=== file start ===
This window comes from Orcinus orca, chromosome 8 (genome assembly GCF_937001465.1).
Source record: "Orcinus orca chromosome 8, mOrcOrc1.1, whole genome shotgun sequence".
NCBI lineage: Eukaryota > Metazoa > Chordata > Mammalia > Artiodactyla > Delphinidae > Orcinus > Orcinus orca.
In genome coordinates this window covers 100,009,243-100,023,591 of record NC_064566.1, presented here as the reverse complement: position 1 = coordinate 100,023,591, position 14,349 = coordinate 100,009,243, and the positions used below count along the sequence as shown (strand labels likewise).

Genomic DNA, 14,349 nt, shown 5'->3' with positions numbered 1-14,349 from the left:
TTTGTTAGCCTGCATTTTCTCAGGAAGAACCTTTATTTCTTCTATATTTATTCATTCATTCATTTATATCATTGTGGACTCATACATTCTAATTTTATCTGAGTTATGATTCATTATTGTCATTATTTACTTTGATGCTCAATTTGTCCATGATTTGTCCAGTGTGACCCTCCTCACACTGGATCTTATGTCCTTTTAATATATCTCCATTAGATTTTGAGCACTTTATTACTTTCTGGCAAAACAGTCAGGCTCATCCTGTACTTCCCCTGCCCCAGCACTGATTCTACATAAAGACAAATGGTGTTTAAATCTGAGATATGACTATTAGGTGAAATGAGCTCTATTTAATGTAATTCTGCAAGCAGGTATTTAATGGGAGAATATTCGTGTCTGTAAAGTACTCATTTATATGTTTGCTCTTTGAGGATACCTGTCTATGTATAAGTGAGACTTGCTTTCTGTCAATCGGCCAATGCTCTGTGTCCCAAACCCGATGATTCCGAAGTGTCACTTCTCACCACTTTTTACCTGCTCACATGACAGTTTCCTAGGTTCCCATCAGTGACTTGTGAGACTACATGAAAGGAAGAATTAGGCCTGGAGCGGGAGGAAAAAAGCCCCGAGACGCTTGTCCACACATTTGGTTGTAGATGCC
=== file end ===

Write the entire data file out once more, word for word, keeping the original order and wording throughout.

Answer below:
This window comes from Orcinus orca, chromosome 8 (genome assembly GCF_937001465.1).
Source record: "Orcinus orca chromosome 8, mOrcOrc1.1, whole genome shotgun sequence".
NCBI lineage: Eukaryota > Metazoa > Chordata > Mammalia > Artiodactyla > Delphinidae > Orcinus > Orcinus orca.
In genome coordinates this window covers 100,009,243-100,023,591 of record NC_064566.1, presented here as the reverse complement: position 1 = coordinate 100,023,591, position 14,349 = coordinate 100,009,243, and the positions used below count along the sequence as shown (strand labels likewise).

Genomic DNA, 14,349 nt, shown 5'->3' with positions numbered 1-14,349 from the left:
TTTGTTAGCCTGCATTTTCTCAGGAAGAACCTTTATTTCTTCTATATTTATTCATTCATTCATTTATATCATTGTGGACTCATACATTCTAATTTTATCTGAGTTATGATTCATTATTGTCATTATTTACTTTGATGCTCAATTTGTCCATGATTTGTCCAGTGTGACCCTCCTCACACTGGATCTTATGTCCTTTTAATATATCTCCATTAGATTTTGAGCACTTTATTACTTTCTGGCAAAACAGTCAGGCTCATCCTGTACTTCCCCTGCCCCAGCACTGATTCTACATAAAGACAAATGGTGTTTAAATCTGAGATATGACTATTAGGTGAAATGAGCTCTATTTAATGTAATTCTGCAAGCAGGTATTTAATGGGAGAATATTCGTGTCTGTAAAGTACTCATTTATATGTTTGCTCTTTGAGGATACCTGTCTATGTATAAGTGAGACTTGCTTTCTGTCAATCGGCCAATGCTCTGTGTCCCAAACCCGATGATTCCGAAGTGTCACTTCTCACCACTTTTTACCTGCTCACATGACAGTTTCCTAGGTTCCCATCAGTGACTTGTGAGACTACATGAAAGGAAGAATTAGGCCTGGAGCGGGAGGAAAAAAGCCCCGAGACGCTTGTCCACACATTTGGTTGTAGATGCC